FDA would enforce applicable premarket requirements for products in this category to ensure that the reprocessed device remains as safe and effective as a never-used SUD. This might be accomplished by allowing reprocessors to make declarations of conformity to recognized consensus standards to comply with premarket requirements.

The agency would plan to utilize its enforcement discretion to not enforce premarket requirements for "moderate-risk" SUDs for a period of two years provided reprocessors collect, retain, and maintain postmarket data to document the safety, effectiveness, and performance of reprocessed SUDs in this risk category. The agency is soliciting comments on the type of postmarket data reprocessors should collect during the two-year enforcement discretion period.

The agency also would require reprocessors of devices in the "moderate-risk" category to comply with registration and listing, labeling, corrections and removals, quality systems, and tracking. As with "low-risk" products, FDA would not plan to enforce registration and listing requirements for a period of six months after the agency finalizes its reuse policy.

FDA acknowledges that an SUD's reuse category under this system should not be a permanent designation. The agency recognizes that the categorization system must provide flexibility in allowing SUDs to be moved from one category to another, as more data become available on the risks associated with reprocessing and reusing the device. In particular, the agency views the "moderate-risk" category as one that would contain many devices that are in transition. As data are collected on these products, some public health concerns may emerge and place certain products in the "high-risk" category, while other products may move into the "low-risk" category.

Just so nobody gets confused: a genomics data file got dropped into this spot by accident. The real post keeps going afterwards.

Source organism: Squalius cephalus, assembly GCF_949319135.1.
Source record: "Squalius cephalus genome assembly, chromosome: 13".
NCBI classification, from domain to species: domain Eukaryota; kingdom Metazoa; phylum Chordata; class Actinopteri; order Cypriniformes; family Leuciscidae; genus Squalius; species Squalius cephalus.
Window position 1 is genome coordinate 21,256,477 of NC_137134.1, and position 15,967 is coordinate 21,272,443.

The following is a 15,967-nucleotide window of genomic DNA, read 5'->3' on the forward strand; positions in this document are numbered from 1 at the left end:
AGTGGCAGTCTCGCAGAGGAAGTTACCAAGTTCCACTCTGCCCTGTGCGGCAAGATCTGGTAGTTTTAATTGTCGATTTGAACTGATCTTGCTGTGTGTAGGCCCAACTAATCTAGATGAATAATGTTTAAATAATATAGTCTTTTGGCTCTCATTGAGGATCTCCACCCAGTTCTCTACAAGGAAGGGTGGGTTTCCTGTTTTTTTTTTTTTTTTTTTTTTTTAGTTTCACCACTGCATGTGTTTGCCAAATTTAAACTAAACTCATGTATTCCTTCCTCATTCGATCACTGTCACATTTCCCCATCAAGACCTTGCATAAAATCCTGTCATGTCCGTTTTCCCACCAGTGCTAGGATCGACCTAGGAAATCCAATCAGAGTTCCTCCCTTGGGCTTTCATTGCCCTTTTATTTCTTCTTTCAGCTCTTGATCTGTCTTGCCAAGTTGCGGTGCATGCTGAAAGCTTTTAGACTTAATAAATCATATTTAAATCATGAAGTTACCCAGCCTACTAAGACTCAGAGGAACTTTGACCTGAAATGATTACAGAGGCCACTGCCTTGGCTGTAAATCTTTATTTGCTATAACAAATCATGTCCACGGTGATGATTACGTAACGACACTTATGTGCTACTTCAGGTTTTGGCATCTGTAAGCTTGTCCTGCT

In order to support its premarket decisions on reusing SUDs, the agency anticipates that the reprocessor would submit valid scientific evidence showing that SUDs can be reprocessed by the methods utilized by the reprocessor for a limited or specified number of times and still be safe and effective for their intended uses. Comments and input on this issue are welcome.

3. Solicit comments on FDA's draft "List of Frequently Reprocessed SUDs".

FDA is soliciting comments on its proposed list of "Frequently Reprocessed SUDs." The devices, CFR regulation number, and classification are as follows:

  • Surgical Saw Blades – 21 CFR 878.4820, Class I Exempt
  • Saw Blades – 21 CFR 878.4800, Class I Exempt
  • Surgical Cutting Accessories – 21 CFR 878.4800, Class I Exempt
  • Surgical Drills – 21 CFR 878.4820, Class I Exempt
  • Surgical Mesh – 21 CFR 878.3300, Class II
  • Drill Bits – 21 CFR 878.4540, Class I Exempt
  • Laparoscopy Scissors – 21 CFR 876.1500, Class I Exempt
  • Endoscopic Carpal Tunnel Blades – 21 CFR 888.4540, Class I Exempt
  • Orthodontic (metal) Braces – 21 CFR 872.4510, Class I Exempt
  • Orthodontic (plastic) Braces – 21 CFR 872.5470, Class II
  • Electrophysiology Catheters – 21 CFR 870.1220, Class II
  • Electrosurgical Electrodes and Pencils – 21 CFR 878.4400, Class II
  • Cardiac Catheters and Guidewires – Class II and III, 510(k) and PMA; unclassified
  • Respiratory Therapy and Anesthesia Breathing Circuits – 21 CFR 868.5240, Class I Exempt
  • Biopsy Needles – 21 CFR 878.4800, Class I Exempt; 21 CFR 876.1075, Class II